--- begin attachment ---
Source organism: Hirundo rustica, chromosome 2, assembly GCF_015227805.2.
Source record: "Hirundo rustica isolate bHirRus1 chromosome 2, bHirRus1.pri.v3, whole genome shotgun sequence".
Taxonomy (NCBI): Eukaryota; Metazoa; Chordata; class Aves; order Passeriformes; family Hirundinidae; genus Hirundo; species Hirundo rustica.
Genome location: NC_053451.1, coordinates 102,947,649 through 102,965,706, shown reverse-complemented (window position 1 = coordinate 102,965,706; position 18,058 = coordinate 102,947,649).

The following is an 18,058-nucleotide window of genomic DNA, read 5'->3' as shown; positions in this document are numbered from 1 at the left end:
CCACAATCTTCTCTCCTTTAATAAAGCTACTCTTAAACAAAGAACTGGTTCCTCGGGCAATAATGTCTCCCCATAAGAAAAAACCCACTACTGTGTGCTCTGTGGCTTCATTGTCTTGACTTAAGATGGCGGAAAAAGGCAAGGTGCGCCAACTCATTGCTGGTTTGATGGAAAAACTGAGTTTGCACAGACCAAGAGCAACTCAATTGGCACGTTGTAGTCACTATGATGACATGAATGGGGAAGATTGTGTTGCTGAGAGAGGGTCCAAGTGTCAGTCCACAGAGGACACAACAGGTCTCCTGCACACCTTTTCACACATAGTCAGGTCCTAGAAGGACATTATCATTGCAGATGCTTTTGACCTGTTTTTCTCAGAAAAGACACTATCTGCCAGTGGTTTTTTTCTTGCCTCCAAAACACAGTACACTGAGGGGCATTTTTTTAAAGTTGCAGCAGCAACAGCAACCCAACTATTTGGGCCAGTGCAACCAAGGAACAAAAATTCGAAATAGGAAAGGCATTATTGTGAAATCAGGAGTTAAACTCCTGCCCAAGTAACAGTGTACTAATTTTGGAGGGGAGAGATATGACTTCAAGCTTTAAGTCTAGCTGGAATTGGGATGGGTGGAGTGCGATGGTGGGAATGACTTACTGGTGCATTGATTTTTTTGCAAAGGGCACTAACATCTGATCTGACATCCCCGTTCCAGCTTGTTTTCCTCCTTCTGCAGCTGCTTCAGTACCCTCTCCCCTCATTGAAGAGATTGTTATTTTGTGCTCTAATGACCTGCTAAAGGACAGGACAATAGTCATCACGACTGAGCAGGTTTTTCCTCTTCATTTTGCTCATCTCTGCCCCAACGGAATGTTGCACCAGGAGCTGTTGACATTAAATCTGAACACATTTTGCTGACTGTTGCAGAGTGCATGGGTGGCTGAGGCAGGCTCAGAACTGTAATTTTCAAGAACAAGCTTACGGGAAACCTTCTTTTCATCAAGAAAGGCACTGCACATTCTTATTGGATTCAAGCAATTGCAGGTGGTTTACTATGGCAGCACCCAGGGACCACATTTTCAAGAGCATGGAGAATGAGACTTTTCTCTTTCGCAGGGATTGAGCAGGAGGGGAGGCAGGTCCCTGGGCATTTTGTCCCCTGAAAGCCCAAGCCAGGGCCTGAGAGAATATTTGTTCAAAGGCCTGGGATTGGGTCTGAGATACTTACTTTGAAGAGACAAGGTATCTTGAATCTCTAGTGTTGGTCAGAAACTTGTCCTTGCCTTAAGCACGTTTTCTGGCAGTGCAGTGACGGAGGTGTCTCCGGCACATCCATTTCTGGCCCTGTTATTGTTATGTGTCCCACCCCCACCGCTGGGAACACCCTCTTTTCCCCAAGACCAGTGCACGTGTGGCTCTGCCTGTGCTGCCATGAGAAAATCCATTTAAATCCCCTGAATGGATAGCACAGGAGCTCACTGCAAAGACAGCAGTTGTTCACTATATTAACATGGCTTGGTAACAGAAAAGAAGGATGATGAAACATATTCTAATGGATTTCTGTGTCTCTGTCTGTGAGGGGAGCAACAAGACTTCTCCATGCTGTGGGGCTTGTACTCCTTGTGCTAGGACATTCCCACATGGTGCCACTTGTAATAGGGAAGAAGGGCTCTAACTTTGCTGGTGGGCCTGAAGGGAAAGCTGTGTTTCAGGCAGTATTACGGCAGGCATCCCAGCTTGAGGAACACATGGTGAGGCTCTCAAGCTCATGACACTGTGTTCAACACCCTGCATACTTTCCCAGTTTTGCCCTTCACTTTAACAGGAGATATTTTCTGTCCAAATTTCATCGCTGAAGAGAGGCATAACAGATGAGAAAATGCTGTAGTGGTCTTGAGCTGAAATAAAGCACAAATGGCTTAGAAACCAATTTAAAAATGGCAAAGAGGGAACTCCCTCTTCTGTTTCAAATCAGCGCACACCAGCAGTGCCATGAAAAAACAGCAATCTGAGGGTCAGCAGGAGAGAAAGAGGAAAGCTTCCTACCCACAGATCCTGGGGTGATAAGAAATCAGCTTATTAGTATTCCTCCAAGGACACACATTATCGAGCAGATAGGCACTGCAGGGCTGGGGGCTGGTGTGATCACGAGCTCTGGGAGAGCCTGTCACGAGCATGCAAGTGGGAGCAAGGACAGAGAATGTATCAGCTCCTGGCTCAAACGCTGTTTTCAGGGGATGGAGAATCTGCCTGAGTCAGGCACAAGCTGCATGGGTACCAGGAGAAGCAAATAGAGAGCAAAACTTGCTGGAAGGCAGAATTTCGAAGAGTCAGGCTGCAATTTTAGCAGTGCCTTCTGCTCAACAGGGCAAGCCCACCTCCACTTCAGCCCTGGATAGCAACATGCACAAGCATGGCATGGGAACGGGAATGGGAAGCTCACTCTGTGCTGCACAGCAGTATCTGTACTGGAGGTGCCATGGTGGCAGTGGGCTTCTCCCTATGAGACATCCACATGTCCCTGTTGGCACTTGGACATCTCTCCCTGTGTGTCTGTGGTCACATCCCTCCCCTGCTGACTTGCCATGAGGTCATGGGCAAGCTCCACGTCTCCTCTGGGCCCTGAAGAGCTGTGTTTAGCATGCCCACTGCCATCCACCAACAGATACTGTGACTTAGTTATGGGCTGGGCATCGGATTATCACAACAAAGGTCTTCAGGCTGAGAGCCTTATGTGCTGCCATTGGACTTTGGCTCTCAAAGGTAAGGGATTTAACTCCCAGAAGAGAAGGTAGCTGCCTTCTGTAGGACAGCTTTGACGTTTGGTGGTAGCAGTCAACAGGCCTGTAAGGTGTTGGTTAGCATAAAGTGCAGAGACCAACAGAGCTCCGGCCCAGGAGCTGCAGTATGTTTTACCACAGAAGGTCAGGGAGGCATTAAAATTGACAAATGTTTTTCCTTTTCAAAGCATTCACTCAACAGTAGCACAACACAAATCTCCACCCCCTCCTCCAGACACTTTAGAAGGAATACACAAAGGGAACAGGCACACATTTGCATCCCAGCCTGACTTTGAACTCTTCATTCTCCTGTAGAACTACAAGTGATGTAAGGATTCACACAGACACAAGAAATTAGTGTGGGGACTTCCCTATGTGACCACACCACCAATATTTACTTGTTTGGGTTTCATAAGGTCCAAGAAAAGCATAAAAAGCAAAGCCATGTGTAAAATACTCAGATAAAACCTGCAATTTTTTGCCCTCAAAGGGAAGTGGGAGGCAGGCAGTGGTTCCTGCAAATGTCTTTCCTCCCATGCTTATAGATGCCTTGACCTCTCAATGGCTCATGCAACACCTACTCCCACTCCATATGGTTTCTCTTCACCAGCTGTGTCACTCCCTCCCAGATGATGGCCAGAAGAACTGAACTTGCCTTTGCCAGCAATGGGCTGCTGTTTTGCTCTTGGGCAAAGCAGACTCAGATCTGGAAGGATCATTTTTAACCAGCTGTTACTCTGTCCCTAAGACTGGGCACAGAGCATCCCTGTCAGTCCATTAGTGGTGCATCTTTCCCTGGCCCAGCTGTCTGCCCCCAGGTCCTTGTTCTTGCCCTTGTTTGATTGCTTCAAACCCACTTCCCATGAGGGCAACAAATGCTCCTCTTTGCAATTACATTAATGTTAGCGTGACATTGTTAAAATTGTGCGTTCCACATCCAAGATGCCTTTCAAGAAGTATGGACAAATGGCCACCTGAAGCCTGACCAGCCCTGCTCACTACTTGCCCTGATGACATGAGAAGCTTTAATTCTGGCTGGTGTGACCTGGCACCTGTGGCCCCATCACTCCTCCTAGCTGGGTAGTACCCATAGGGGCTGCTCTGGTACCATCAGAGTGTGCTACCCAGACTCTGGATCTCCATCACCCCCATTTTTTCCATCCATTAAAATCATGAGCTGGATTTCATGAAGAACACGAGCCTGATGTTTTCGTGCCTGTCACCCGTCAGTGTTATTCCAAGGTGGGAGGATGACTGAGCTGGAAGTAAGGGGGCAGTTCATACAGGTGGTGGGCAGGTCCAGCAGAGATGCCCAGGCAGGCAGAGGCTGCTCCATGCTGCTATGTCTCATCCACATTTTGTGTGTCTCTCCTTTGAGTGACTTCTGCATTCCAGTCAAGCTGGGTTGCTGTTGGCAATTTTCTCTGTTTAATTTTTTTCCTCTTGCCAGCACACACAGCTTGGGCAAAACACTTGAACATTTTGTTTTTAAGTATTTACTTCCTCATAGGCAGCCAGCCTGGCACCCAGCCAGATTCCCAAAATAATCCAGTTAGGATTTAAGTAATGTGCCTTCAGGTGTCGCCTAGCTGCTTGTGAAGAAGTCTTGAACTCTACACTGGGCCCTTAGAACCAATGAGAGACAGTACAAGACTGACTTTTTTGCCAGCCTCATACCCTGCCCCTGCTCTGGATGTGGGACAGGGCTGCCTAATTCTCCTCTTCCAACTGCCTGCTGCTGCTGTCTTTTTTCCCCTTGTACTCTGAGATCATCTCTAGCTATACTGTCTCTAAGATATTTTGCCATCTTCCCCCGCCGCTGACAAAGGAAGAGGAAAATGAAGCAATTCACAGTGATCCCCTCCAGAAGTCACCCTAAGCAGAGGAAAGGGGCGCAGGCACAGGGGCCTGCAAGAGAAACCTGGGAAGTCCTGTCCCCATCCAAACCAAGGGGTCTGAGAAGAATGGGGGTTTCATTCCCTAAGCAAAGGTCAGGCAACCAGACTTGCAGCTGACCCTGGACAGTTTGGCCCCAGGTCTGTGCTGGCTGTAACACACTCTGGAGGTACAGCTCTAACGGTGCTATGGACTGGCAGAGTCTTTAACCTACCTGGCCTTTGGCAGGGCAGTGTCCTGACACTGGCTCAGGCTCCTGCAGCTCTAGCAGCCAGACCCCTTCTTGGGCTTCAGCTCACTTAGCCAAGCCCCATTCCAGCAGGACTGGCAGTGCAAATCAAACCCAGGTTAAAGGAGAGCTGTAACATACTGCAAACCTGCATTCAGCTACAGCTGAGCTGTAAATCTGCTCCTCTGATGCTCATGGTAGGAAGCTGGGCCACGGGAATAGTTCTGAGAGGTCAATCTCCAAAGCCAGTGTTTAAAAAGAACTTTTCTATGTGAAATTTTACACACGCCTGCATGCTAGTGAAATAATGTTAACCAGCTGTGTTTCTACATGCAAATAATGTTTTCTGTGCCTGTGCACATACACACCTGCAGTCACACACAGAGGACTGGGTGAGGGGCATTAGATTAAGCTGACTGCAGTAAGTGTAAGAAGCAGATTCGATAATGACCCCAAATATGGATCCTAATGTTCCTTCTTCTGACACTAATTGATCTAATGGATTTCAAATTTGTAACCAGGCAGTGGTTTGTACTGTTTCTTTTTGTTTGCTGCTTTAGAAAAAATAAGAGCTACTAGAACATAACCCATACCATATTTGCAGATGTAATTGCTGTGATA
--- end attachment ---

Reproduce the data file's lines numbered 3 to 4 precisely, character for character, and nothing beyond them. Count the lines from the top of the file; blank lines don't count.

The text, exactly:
Taxonomy (NCBI): Eukaryota; Metazoa; Chordata; class Aves; order Passeriformes; family Hirundinidae; genus Hirundo; species Hirundo rustica.
Genome location: NC_053451.1, coordinates 102,947,649 through 102,965,706, shown reverse-complemented (window position 1 = coordinate 102,965,706; position 18,058 = coordinate 102,947,649).